Let me paraphrase what you’re asking, to make sure I understood. (Obviously if my paraphrase is wrong, then correct me.) I think you’re saying something like this:
Q: “I understand that someone might be willing to buy a one-year CD that yields only 2%, rather than a 5-year CD yielding an annualized return of 4%, because his money is only tied up for a year in the former asset. But OK, why wouldn’t someone buy the latter asset, hold it just for a year, and then sell it in order to reap the 4% return?”
A: I guess that’s right in the ERE (and if you think that means I said something wrong in my paper, please let me know), but it’s not right in a broader no-arbitrage concept of intertemporal equilibrium. The reason is that short-term interest rates might change in the future.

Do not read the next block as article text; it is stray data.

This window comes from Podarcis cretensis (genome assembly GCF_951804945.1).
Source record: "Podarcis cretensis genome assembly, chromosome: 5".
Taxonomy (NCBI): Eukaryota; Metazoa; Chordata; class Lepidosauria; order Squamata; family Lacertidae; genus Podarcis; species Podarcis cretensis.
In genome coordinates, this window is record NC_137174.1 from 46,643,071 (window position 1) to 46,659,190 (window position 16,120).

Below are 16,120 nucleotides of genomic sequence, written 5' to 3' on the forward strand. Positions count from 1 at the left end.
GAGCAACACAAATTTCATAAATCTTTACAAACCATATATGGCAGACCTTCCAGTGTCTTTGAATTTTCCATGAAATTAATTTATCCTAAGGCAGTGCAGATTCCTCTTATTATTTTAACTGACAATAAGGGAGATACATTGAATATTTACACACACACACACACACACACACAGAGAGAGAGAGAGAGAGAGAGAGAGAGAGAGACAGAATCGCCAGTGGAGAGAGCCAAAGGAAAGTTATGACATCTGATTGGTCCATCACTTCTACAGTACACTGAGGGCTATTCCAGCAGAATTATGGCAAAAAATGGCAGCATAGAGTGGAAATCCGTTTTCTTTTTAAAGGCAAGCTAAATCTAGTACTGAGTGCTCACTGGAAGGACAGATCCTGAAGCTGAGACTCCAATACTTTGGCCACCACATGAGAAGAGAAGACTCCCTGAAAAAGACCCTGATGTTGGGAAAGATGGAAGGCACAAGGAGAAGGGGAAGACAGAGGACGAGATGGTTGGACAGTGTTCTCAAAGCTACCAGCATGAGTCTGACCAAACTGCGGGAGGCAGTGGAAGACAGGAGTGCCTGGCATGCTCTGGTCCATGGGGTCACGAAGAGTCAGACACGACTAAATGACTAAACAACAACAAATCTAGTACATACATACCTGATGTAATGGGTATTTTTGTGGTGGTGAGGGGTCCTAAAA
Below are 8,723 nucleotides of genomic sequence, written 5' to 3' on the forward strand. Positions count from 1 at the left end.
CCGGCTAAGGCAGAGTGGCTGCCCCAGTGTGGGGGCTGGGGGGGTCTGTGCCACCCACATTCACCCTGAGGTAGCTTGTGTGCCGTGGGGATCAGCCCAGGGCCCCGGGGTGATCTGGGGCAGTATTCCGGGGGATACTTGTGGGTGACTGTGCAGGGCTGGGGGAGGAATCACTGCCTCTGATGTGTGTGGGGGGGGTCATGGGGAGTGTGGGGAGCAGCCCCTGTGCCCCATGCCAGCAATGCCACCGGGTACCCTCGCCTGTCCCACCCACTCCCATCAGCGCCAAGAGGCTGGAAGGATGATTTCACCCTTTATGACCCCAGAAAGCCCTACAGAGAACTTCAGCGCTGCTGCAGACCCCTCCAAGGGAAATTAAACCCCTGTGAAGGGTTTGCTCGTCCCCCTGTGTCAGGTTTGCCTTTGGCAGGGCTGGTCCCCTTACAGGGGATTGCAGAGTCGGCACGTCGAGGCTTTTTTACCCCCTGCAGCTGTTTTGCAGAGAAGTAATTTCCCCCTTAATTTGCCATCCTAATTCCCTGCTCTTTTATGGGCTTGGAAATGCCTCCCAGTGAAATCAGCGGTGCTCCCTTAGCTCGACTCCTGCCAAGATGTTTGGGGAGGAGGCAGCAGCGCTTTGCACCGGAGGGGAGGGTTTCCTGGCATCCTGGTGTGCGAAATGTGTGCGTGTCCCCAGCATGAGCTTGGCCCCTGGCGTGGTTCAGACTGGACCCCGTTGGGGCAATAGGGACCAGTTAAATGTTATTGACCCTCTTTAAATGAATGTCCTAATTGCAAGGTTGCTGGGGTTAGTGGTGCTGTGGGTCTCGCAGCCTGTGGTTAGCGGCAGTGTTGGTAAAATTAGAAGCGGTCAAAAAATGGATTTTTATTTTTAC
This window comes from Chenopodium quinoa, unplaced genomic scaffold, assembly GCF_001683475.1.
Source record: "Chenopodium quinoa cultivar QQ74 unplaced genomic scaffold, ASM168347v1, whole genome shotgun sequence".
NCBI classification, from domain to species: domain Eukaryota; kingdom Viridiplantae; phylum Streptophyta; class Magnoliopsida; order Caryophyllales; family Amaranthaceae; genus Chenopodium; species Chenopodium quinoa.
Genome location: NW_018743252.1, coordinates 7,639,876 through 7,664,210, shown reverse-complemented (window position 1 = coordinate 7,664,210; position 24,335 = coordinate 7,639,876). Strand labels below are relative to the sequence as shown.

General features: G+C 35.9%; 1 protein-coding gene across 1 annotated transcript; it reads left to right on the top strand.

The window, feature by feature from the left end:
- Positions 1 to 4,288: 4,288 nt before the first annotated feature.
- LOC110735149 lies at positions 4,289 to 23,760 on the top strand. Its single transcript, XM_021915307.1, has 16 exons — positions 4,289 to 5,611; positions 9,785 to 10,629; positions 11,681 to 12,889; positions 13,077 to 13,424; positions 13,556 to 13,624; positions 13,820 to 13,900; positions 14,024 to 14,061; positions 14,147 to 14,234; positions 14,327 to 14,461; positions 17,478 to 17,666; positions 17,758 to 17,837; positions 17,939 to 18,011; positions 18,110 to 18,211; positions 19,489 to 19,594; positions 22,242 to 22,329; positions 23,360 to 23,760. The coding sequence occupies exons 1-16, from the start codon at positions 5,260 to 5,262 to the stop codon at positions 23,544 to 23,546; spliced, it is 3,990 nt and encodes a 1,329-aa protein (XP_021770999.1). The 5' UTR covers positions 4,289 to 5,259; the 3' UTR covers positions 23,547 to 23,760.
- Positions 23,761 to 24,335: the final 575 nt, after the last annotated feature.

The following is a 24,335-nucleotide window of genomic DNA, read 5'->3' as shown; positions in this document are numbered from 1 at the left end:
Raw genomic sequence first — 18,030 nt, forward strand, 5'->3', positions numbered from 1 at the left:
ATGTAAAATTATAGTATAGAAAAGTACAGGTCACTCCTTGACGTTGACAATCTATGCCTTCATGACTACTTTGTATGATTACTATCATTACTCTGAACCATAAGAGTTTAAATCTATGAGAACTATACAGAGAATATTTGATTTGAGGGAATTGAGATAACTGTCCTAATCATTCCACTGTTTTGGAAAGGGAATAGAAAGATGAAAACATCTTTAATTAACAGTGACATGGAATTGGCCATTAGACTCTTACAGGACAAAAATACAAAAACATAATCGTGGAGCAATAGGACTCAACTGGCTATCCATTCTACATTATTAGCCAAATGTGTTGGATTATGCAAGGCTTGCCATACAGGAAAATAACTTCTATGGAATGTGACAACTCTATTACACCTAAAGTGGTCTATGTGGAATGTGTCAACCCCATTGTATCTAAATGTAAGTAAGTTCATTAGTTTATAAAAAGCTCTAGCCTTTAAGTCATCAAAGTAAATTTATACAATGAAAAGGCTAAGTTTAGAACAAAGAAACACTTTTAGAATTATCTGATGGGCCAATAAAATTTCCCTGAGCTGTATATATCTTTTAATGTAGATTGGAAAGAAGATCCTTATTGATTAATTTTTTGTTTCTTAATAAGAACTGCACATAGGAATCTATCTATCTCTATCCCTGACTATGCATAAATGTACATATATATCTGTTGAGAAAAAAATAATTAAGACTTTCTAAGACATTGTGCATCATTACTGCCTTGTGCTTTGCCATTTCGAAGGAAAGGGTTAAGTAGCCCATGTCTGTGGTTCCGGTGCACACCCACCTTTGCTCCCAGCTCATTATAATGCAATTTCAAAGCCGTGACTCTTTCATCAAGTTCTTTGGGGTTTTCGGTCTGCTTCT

In particular, suppose you buy your 5-year CD, but that 6 months later interest rates across the yield curve all shift up by 50 percentage points. That means the market value of your CD drops; it is worth a lot less than you paid for it upfront. It’s true that if you hold it to maturity you still earn the contractual 4% annualized on your original investment, but you can’t even “get your money back out” of the thing until close to the maturity date.
So, given this possibility, if you really want to lock in a short-term return, you will keep rolling your money over in short-term CDs.
Does this make sense?